Add all the ingredients for the topping together in a bowl and mix. Tip the mix onto a square of cling film and roll into a thick sausage shape. Chill in the fridge until solid.

Preheat your oven to 190oC fan.

Roll out the pastry to form a rectangle about 3mm thick. Transfer to a rectangular baking sheet and turn the edges of the pastry over slightly at the edges to create a rim.

Spoon the mincemeat over the surface of the pastry and distribute evenly with a palette knife right to the edges.

Take the topping out of the fridge and remove the cling film. Using a cheese grater grate the topping and then sprinkle over the mincemeat evenly. Work quickly here as the butter in the topping will start to melt and stick together when at room temperature.

Bake for 20-25 minutes until the topping and the pastry are nice and golden.

Remove from the oven, cut into rectangles and dust with icing sugar.

If you are making this in advance, to reheat bake for 20 minutes at 150oC fan.

Curry flavoured pies – so wrong they’re right

curried fish pie

I have to admit to having a very guilty food pleasure. At some point in the football season, usually when there’s a lunchtime kick off at the City Ground, I like to indulge in a Chicken Balti Pukka-Pie. It just sounds wrong doesn’t it – a cross cultural food mix that surely shouldn’t work? The strange thing is that it does, they are really, really tasty, even if penetrating the stiff, rather anaemic pastry balanced on your knee with a plastic fork is a bit of a challenge.

So it was with this in mind that we first tried Hugh Fearnley-Whittingstall’s ‘Curried fish pie’ from his ‘River Cottage everyday’ cookbook. Again, it sounds wrong but with the knowledge that curry and pastry really can work we gave it a go and I would urge you to too.

We had some people over one Saturday and cooked a selection of pies. There were the usual suspects (beef and ale, chicken and mushroom) and we included this to liven things up a bit. At first everyone was dubious, ‘fish…curry…pastry…really!!!’ However, once we persuaded a few doubters to give it a try and word got around that it was nicer than it sounded it ended up being the most popular. Several people asked me for the recipe – so here it is (albeit about a year later).

Hugh FW’s curried fish pie

Meant to serve 4-6 but we seem to polish off most of it between the two of us with a tiny bit of filling left over for the children

  • 2 fillets (600g) of firm white fish. Sustainable fish advocate Hugh suggests pollack or coley but I’m afraid I find this hard to get in our local fishmongers so I tend to use (although I do hate to say it) cod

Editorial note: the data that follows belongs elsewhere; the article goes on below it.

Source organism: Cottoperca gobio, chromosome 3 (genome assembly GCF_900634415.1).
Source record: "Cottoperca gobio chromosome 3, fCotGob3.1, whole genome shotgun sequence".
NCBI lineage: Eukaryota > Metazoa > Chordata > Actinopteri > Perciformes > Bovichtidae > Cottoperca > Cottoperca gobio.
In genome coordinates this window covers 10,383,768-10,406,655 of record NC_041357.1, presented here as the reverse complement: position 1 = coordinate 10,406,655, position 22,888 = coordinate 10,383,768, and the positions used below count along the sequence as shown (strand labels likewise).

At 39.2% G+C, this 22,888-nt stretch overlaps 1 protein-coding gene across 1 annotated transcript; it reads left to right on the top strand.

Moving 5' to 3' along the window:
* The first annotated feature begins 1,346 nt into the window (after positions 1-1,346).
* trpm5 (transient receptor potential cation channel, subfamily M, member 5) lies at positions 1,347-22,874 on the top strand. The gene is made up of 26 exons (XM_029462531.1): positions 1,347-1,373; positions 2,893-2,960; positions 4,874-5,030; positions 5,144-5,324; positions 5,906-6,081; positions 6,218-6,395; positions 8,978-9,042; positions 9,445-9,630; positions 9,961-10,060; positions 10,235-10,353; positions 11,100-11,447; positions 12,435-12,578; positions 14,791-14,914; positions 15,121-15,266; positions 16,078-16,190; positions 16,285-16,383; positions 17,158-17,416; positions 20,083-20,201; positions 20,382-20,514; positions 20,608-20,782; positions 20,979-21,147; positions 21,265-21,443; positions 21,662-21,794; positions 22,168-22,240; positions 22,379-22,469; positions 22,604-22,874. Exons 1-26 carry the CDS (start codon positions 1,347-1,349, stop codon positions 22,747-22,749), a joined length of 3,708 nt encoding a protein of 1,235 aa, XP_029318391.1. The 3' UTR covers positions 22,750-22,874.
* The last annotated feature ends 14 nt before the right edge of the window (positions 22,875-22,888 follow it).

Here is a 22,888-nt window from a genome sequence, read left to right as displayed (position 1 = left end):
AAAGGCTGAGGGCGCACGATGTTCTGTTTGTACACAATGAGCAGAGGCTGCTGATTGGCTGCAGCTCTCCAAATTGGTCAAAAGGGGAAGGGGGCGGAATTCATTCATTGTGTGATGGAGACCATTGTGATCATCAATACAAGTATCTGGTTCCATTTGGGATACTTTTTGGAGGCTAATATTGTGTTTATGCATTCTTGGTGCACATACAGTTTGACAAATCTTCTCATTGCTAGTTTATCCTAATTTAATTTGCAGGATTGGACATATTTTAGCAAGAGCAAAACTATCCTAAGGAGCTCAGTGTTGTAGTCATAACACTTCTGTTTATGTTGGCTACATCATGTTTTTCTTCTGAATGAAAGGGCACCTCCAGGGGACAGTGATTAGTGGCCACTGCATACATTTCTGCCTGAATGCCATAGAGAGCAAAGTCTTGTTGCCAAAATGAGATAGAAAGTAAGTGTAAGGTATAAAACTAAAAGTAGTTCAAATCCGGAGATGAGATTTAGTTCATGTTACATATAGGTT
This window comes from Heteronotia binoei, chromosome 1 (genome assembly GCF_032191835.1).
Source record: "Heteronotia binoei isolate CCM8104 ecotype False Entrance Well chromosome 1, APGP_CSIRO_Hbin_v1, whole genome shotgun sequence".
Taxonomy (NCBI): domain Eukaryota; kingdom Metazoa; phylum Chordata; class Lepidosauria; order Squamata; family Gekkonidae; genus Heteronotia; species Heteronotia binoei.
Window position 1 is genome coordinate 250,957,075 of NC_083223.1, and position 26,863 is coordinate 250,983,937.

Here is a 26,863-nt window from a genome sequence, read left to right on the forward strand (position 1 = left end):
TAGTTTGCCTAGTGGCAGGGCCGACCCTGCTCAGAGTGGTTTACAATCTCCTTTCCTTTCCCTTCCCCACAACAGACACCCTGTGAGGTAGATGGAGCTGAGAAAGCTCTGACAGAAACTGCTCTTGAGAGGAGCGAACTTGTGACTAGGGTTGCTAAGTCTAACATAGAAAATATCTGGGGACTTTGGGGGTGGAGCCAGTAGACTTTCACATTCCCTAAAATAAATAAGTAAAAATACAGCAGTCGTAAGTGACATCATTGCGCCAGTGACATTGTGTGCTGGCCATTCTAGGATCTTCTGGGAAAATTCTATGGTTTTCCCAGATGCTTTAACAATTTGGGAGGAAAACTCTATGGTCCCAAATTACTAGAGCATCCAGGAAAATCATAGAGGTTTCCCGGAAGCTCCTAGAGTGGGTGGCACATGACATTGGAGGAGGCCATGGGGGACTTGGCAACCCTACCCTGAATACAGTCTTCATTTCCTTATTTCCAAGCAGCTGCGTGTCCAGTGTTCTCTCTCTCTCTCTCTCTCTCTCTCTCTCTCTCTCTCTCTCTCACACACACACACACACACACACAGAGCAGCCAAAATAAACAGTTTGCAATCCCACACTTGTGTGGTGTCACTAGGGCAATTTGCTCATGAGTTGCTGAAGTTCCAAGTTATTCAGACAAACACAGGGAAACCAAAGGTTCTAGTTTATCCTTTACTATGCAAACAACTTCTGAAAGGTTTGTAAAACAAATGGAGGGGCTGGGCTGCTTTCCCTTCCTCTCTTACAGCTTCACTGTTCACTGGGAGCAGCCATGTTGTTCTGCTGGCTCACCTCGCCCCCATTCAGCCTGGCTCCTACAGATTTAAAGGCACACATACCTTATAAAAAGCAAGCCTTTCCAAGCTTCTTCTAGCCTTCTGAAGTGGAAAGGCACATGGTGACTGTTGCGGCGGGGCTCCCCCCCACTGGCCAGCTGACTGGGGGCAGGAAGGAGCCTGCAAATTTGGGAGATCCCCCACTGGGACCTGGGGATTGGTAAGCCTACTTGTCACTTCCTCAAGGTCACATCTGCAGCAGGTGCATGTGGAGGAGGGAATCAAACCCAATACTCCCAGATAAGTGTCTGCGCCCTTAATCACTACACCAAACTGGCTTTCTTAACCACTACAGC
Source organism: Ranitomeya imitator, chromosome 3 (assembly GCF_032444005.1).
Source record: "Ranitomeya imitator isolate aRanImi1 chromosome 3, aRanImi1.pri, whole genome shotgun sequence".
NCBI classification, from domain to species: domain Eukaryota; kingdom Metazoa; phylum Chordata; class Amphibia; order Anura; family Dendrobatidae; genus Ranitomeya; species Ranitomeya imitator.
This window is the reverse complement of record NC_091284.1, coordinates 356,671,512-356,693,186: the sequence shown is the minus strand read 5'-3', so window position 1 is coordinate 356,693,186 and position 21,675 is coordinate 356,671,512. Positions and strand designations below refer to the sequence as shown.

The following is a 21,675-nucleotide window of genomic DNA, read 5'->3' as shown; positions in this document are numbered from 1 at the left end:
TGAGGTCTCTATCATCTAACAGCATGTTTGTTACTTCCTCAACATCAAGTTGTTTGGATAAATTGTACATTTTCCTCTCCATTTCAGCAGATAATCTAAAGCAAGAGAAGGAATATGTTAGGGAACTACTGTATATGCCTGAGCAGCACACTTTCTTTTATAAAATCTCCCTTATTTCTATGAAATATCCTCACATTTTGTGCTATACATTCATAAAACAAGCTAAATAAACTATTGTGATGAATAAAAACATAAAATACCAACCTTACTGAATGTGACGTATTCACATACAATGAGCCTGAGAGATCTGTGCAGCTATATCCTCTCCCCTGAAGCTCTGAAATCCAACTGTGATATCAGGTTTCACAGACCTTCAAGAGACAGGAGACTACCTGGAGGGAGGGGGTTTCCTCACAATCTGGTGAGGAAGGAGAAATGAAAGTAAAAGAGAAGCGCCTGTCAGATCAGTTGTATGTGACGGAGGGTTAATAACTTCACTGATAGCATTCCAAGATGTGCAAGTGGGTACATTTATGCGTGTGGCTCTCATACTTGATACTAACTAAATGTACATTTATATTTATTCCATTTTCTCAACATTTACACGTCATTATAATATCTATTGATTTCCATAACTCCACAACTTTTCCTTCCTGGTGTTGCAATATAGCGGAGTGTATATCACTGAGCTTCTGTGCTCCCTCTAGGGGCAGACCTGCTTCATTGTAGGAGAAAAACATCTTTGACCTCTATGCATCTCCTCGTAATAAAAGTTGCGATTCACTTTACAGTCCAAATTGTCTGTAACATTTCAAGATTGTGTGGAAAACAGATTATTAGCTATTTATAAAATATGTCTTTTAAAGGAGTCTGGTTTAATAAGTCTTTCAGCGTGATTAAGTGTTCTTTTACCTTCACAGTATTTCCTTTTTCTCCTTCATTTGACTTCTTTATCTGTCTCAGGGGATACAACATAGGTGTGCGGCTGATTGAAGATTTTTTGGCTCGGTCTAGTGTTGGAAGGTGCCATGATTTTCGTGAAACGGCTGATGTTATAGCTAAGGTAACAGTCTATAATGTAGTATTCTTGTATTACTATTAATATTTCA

• 200g smoked pollack or kippers. I use smoked haddock (I’m sure this is wrong too)
  • 750ml whole milk
  • 1 onion, 1 carrot and 1 celery stalk, roughly chopped
  • 1 bay leaf
  • A few pepper corns
  • 75g butter
  • 75g plain flour
  • 1 tablespoon of oil
  • 1 large onion, finely chopped
  • 1 tablespoon of curry powder, or curry paste
  • 1 tablespoon of chopped coriander
  • Salt and pepper
  • 250g of ready-made puff pastry
  • A little beaten egg or milk for glazing

First cook the fish. Put the fillets in a pan and add the milk, onion, carrot, celery, peppercorns and bay leaf. Place over a low heat and as soon as the milk comes to a simmer remove from the heat and cover the pan with a lid.

The fish will continue to cook in the milk and should be ready after 5 minutes. After this time drain the fish with a sieve placed over a bowl as you need to reserve the milk to make the sauce. Lift out the fish and put to one side but discard the vegetables, peppercorns and bay leaf.

Now you need to make a white (béchamel) sauce with the flavoured milk. Melt the butter in a saucepan, add the flour and stir well. Cook gentle for a couple of minutes to cook out the flour then gradually add the milk stirring continuously until you have a smooth and creamy sauce. You probably won’t need the whole amount of milk, you’re looking for a consistency like that of thick double cream. For the pie in the picture 650ml was used and it was still a little on the sloppy side. Season well with salt and pepper and then cook on a low heat for another couple of minutes.

Remove the skin and bones from the fish and break it up into large chunks.

Now for the curry flavour. Heat the oil in a saucepan, add the onion and cook gently for 5 minutes until soft. Sir in the curry powder and cook for another few minutes. Add this curry mixture to the white sauce and then stir in the flaked fish and coriander (being careful not to break it up too much). Check the seasoning and add more salt and pepper if you think it needs it. Put the filling into a pie dish.

Preheat the oven to 200oC fan.

Roll out the pastry with a rolling pin using a little flour to stop it sticking. Then cut it to fit your dish. Dampen the rim of the dish with a little milk and lay the pastry over the top pressing down at the edges to seal. You can decorate the top if you like with fish cut outs or a criss cross pattern. Brush lightly with beaten egg or milk and place in the oven for about 30 minutes until the pasty is golden and puffed up.

Serve with some sort of green vegetable.

Note: You can also add cooked prawns to the mix just before adding to the pie dish. I also think chopped boiled egg would be good.